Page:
I don’t remember when I started self-harming, but I remember when I stopped. I came to a point where I realized that although self-harm may be a coping mechanism, its not a very good one. I wasn’t happy with the situation, so I just… stopped. Cold turkey. The short-term consequence was a dramatic downward spiral into, as the shrinks say, suicidal ideation, and then a much slower trip back up as I deliberately learned other ways to cope with the pressures I couldn’t change, and learned to change the things I had power over. It was messy and amateurish, sometimes silly, sometimes pathetic, and perhaps not as wholly successful as I wanted, but here I am. And the dragon is dead.
For various boring personal reasons, I'm looking into creative ways to live under a roof with an income of about $750/month. So far I've come up with:
Working as a nanny for a family with one or two quiet school age kids in exchange for room and board. This plan hinges on the kids being extremely easy to take care of and no one needing me to clean or cook anything on a regular basis, but I think if there was a family out there who understood chronic pain... so basically its a very long shot.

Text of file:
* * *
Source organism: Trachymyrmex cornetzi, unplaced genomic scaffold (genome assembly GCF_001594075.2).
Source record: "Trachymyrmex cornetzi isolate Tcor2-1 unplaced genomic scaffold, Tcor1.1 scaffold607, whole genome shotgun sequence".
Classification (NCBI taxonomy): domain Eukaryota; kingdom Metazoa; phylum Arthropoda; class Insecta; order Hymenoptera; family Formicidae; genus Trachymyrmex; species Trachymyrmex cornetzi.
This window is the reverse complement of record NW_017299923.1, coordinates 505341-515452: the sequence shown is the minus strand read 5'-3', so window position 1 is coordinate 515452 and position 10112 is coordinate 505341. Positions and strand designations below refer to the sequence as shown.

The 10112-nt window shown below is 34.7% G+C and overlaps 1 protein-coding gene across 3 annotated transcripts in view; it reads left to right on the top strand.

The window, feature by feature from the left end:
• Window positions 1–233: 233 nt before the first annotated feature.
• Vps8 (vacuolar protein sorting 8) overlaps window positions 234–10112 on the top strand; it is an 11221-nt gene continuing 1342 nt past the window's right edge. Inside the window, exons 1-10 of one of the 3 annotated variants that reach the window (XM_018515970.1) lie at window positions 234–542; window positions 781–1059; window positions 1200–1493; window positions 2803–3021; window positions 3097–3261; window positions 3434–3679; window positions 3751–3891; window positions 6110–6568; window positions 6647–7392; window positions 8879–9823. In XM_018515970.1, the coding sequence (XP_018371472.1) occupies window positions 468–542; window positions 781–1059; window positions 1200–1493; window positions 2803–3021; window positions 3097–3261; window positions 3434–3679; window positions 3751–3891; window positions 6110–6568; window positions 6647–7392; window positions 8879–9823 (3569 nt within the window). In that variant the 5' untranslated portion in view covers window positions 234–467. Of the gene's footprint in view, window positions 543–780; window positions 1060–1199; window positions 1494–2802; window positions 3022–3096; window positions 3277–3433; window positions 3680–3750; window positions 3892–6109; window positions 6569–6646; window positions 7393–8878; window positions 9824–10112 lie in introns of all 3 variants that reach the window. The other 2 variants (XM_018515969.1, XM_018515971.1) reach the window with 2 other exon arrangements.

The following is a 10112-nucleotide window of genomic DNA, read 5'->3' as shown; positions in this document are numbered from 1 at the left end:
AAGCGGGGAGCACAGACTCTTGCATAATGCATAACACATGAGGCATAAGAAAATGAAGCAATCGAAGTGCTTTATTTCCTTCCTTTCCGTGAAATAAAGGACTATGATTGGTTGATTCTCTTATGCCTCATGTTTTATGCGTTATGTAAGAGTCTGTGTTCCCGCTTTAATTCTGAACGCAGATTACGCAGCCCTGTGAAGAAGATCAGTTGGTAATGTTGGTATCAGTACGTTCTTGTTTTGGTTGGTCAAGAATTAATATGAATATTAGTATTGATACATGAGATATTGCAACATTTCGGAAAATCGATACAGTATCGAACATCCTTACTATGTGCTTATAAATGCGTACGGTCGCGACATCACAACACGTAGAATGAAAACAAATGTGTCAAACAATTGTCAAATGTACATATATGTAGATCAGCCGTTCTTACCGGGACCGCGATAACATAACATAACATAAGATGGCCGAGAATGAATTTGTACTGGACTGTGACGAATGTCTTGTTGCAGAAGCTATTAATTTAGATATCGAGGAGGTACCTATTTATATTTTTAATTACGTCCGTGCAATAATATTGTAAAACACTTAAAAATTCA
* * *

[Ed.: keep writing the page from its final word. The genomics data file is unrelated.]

Living in the projects. Specifically these projects. The major drawback to this plan is the huge waiting list for spaces. That, and the fact that making my way through government paperwork gives me a blinding headache just thinking about it.
Buy some cheap rural land and live in my car while slowly building a tiny house like this one from the Tumbleweed Tiny House Co. Making this affordable might be impossible, and living in my car would be uncomfortable, but this is the solution I like best in the long term. My dad has done a lot of renovations on his house, and I know he and my brothers would help me were I to try to build a house like this, so building it might not actually be that hard. Just the money would be the issue, really, and the VA does cheap-ish home loans... but this one is a bit far-fetched.
Living with my parents while I fight the VA for the full benefits to which I am entitled. This is what my parents want me to do, but I have to say, I'm not enthusiastic.
My other real option is to forget about the roof over my head, take off in my car and live in a Walmart parking lot somewhere. It would be an interesting life experience, I'm sure, but I think it would freak out my parents a little bit, and I'm actually afraid that if I do the homeless thing I'll get too separated from normalcy and I might have some trouble getting back to normal if the situation ever improved. Also, being homeless is quite dangerous for women, or so I hear.